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In Scott Joplin's Gladiolus Rag near the end there is a brief modulation from D♭ to A then back to D♭. I know a composer can modulate to any key at any time as he likes, but I suspect this is a common pattern in ragtime and perhaps even some classical pieces. Is this modulation some kind of identified type?

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By definition, a modulation must reach a cadence in the new key. Since there is no cadence on B♭♭ here, it's technically incorrect to call this a modulation.

Instead, he's simply using a B♭♭ chord right here. We understand this from a theory standpoint by calling this a "borrowed" chord or a "mode mixture" chord. What we mean by this is that Joplin is "borrowing" a chord found not in D♭ major, but in D♭ minor; in order to create a colorful harmony, he's mixing these modes (hence "mode mixture"). In Roman numerals, this would be a ♭VI chord in D♭.

But he does make this even more interesting by prolonging this B♭♭ chord by means of its own V, F♭ major. So not only is he using mode mixture, he's actually tonicizing this mode mixture! Great example.

PS: The cadential six-four that comes after this chord is, from a textbook standpoint, "supposed" to be on the downbeat of the measure. Interesting that it isn't!

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    Thank you. Part of my confusion stemmed from the fact that D♭ minor isn't a key signature (because it would have double flats), but I learned here that D♭ minor can still transiently exist and be borrowed from. I also assumed all the double flats used here were just a notational preference over other accidental changes. But its really great to learn that the double flats are actually communicating useful information. – J. Lenthe Aug 22 at 10:57
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    I was also assuming incorrectly that the F♭ was enough to make a cadence for the B♭♭ and therefore it was a modulation, but I suppose it has to come at the end of a phrase or section to be a cadence. – J. Lenthe Aug 22 at 11:04
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    @J.Lenthe The presence of a modulation tends to be considered in terms of duration: are we in the new key area long enough for the ear to adopt it as the new tonal center. Here it's short enough that, in context, it's not really heard as a change of key; just a change of color. Richard and Laurence are correct in this; my answer should have avoided the term. – Aaron Aug 22 at 20:49
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    As a gratuitous sidenote, I played in a ragtime quartet for years, and this was one of our favorite numbers. Joplin pulled out all the harmonic stops in this piece, but so elegantly that it's all coherent. It's one of his lovliest rags. – Scott Wallace Aug 25 at 11:26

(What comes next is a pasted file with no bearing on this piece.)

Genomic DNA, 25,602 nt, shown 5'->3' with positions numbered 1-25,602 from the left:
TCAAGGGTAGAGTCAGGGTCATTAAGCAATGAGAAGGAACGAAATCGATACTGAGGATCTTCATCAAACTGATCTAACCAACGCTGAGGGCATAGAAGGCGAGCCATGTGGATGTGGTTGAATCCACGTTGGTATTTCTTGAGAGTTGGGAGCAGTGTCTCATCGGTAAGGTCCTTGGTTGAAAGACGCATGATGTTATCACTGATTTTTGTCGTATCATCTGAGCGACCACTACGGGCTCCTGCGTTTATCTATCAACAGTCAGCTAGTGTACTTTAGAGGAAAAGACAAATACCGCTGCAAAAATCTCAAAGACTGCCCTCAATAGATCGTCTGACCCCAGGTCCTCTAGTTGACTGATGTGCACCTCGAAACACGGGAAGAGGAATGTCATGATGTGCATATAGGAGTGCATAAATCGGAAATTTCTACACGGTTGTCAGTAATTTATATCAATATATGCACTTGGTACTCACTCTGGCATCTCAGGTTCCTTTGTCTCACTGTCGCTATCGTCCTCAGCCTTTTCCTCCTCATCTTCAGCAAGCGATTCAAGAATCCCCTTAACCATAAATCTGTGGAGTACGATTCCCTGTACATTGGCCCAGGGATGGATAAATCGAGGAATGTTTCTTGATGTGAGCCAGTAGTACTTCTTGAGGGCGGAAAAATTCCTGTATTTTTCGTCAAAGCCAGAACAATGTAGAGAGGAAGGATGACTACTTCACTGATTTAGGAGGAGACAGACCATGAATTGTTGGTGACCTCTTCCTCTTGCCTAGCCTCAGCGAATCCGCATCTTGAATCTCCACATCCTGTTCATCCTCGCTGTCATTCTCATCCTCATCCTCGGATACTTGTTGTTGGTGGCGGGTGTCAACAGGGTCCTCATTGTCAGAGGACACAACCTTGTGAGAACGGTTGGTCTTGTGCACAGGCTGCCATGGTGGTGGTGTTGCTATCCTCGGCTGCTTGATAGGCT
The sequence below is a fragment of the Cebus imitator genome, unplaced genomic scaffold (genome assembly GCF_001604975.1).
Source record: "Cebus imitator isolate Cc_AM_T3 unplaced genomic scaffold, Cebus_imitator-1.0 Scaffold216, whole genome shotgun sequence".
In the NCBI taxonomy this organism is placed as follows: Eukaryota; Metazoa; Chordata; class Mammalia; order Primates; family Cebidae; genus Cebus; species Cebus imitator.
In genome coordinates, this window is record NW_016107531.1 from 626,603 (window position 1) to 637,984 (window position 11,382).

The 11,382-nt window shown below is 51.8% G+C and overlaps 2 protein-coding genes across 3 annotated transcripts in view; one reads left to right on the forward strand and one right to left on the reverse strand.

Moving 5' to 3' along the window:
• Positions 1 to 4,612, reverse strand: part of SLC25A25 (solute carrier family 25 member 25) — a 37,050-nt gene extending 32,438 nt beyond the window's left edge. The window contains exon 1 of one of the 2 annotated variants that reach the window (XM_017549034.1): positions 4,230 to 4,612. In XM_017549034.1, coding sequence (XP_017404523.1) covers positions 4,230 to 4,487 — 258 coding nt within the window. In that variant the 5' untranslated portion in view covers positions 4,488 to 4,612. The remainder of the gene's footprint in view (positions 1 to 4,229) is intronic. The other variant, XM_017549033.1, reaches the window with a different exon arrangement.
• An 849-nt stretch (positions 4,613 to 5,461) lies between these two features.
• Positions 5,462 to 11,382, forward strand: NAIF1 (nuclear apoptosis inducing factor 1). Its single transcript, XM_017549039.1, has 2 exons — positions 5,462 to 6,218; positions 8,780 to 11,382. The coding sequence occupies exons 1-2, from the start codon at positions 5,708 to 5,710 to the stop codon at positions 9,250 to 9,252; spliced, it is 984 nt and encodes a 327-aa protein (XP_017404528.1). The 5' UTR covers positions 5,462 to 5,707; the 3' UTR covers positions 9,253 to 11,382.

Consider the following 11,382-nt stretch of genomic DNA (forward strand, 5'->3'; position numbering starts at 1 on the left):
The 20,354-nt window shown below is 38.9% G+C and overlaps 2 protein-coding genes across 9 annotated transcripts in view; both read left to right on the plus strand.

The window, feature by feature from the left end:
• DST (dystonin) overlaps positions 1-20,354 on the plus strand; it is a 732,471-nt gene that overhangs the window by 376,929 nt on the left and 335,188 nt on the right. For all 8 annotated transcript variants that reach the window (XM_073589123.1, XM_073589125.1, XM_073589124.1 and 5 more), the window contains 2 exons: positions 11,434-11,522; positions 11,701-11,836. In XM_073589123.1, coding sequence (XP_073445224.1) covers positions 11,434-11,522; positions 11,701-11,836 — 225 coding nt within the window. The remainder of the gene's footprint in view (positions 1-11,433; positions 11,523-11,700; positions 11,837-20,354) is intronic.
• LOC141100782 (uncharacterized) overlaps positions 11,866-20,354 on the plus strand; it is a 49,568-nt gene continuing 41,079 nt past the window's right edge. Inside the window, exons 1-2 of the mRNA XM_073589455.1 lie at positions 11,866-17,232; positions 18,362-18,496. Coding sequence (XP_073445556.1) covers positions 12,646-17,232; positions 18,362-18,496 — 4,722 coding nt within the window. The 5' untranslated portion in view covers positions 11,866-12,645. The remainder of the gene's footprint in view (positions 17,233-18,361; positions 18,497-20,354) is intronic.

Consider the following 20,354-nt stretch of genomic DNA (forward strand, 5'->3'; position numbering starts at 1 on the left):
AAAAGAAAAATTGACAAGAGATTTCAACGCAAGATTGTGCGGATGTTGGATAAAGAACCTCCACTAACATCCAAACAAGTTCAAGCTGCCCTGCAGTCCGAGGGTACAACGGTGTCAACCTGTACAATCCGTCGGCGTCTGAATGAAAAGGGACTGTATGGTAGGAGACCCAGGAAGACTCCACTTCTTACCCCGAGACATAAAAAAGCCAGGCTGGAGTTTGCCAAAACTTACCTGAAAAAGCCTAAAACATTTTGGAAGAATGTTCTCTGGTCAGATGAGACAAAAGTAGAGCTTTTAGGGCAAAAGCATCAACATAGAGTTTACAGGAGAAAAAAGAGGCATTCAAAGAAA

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You're enharmonically correct that Joplin modulates to A, but that's misleading. Joplin is very careful to notate the passage as Bbb, which is the bVI of Db major. This is a reasonably common borrow from the parallel minor, leading to the dominant, which it does (Ab, in this case).

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There's no modulation here. Just a chromatic chord, the very common ♭VI. As we're in D♭major, that's correctly spelled as B♭♭.

(Now, if we respell it as A, the theory DOES get confusing! It's B♭♭.)

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    To be Bbb7, an Abb is required, and to be an Aug6, a G is required. – Aaron Aug 21 at 23:03
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I always try to explain a progression- or like in this example - a borrowed chord by transposing the music to C major key:

When the tonic C is extending to Ab, we have a lowered bVI degree: Ab-C-Eb, borrowed from Cm, the parallel key of the C.

As you see all other answers are correct! But I find it is more obvious or insightful explained the situation in C major or even in the language of solfege - for those who know it: I = Do Mi So (tonic) and bVI = Lu Do Ma, the VI of Cm.

Now in Db - this makes it more complicate to understand, the parallel is Dbm and the VI of Dbm is Bbb-Db-Fb (and not its enharmonic equivalent A-C#-E). But modern pop music notation isn't as 'careful' handling harmonic relations.

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    Thank you. I agree that it is easier to understand something like this in C major and that is a helpful technique I will use in the future. – J. Lenthe Aug 22 at 11:05
  • Our professor told us it isn't very good to think in C major for two reasons: (a)students aren't flexible enough when it comes to writing a, what we called, dictation, (b) people with an absolute sense of hearing, even though there are very few of them in a generation, can't help but feel what is written and that is C major. Just her words, not mine. – Invisible Aug 22 at 21:05
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    I wonder what your teacher thinks about the movable do ... my experience is that we become more flexible and movable ourselves ;) – Albrecht Hügli Aug 22 at 21:59
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This just seems like a temporary modulation to Cb Major. The only scale with both a Cb and a Fb

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